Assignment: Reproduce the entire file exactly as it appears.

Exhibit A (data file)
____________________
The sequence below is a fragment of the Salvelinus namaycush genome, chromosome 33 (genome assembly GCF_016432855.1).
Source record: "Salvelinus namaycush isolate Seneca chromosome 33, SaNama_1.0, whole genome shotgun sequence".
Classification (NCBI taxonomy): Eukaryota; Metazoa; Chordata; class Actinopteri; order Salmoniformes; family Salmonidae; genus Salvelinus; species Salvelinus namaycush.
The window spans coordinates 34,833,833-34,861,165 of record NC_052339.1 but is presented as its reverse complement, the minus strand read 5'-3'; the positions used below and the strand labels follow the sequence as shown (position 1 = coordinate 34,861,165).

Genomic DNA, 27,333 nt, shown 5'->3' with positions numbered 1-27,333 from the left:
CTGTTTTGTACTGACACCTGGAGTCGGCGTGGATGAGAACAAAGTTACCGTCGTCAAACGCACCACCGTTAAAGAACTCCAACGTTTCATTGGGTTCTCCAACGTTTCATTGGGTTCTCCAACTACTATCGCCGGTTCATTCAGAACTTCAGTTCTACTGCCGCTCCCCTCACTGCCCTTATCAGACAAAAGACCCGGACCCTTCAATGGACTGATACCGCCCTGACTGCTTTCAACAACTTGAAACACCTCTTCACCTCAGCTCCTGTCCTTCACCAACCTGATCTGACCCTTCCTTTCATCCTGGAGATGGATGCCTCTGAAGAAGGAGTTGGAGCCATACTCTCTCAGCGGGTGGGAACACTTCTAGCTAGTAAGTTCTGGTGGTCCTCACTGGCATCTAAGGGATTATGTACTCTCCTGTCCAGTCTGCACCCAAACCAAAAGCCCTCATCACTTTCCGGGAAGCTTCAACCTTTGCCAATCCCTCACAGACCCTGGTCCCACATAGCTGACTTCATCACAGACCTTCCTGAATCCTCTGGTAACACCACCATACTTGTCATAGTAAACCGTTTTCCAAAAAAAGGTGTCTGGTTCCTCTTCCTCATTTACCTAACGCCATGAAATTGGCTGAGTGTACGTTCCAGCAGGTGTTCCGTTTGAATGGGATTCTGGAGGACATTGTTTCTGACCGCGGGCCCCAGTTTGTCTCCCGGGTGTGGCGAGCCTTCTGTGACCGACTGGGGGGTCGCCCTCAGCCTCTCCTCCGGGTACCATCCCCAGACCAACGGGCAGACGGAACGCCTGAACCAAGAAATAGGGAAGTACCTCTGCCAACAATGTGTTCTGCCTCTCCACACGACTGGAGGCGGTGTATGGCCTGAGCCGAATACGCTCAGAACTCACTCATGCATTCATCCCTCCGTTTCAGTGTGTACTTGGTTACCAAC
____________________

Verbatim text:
The sequence below is a fragment of the Salvelinus namaycush genome, chromosome 33 (genome assembly GCF_016432855.1).
Source record: "Salvelinus namaycush isolate Seneca chromosome 33, SaNama_1.0, whole genome shotgun sequence".
Classification (NCBI taxonomy): Eukaryota; Metazoa; Chordata; class Actinopteri; order Salmoniformes; family Salmonidae; genus Salvelinus; species Salvelinus namaycush.
The window spans coordinates 34,833,833-34,861,165 of record NC_052339.1 but is presented as its reverse complement, the minus strand read 5'-3'; the positions used below and the strand labels follow the sequence as shown (position 1 = coordinate 34,861,165).

Genomic DNA, 27,333 nt, shown 5'->3' with positions numbered 1-27,333 from the left:
CTGTTTTGTACTGACACCTGGAGTCGGCGTGGATGAGAACAAAGTTACCGTCGTCAAACGCACCACCGTTAAAGAACTCCAACGTTTCATTGGGTTCTCCAACGTTTCATTGGGTTCTCCAACTACTATCGCCGGTTCATTCAGAACTTCAGTTCTACTGCCGCTCCCCTCACTGCCCTTATCAGACAAAAGACCCGGACCCTTCAATGGACTGATACCGCCCTGACTGCTTTCAACAACTTGAAACACCTCTTCACCTCAGCTCCTGTCCTTCACCAACCTGATCTGACCCTTCCTTTCATCCTGGAGATGGATGCCTCTGAAGAAGGAGTTGGAGCCATACTCTCTCAGCGGGTGGGAACACTTCTAGCTAGTAAGTTCTGGTGGTCCTCACTGGCATCTAAGGGATTATGTACTCTCCTGTCCAGTCTGCACCCAAACCAAAAGCCCTCATCACTTTCCGGGAAGCTTCAACCTTTGCCAATCCCTCACAGACCCTGGTCCCACATAGCTGACTTCATCACAGACCTTCCTGAATCCTCTGGTAACACCACCATACTTGTCATAGTAAACCGTTTTCCAAAAAAAGGTGTCTGGTTCCTCTTCCTCATTTACCTAACGCCATGAAATTGGCTGAGTGTACGTTCCAGCAGGTGTTCCGTTTGAATGGGATTCTGGAGGACATTGTTTCTGACCGCGGGCCCCAGTTTGTCTCCCGGGTGTGGCGAGCCTTCTGTGACCGACTGGGGGGTCGCCCTCAGCCTCTCCTCCGGGTACCATCCCCAGACCAACGGGCAGACGGAACGCCTGAACCAAGAAATAGGGAAGTACCTCTGCCAACAATGTGTTCTGCCTCTCCACACGACTGGAGGCGGTGTATGGCCTGAGCCGAATACGCTCAGAACTCACTCATGCATTCATCCCTCCGTTTCAGTGTGTACTTGGTTACCAAC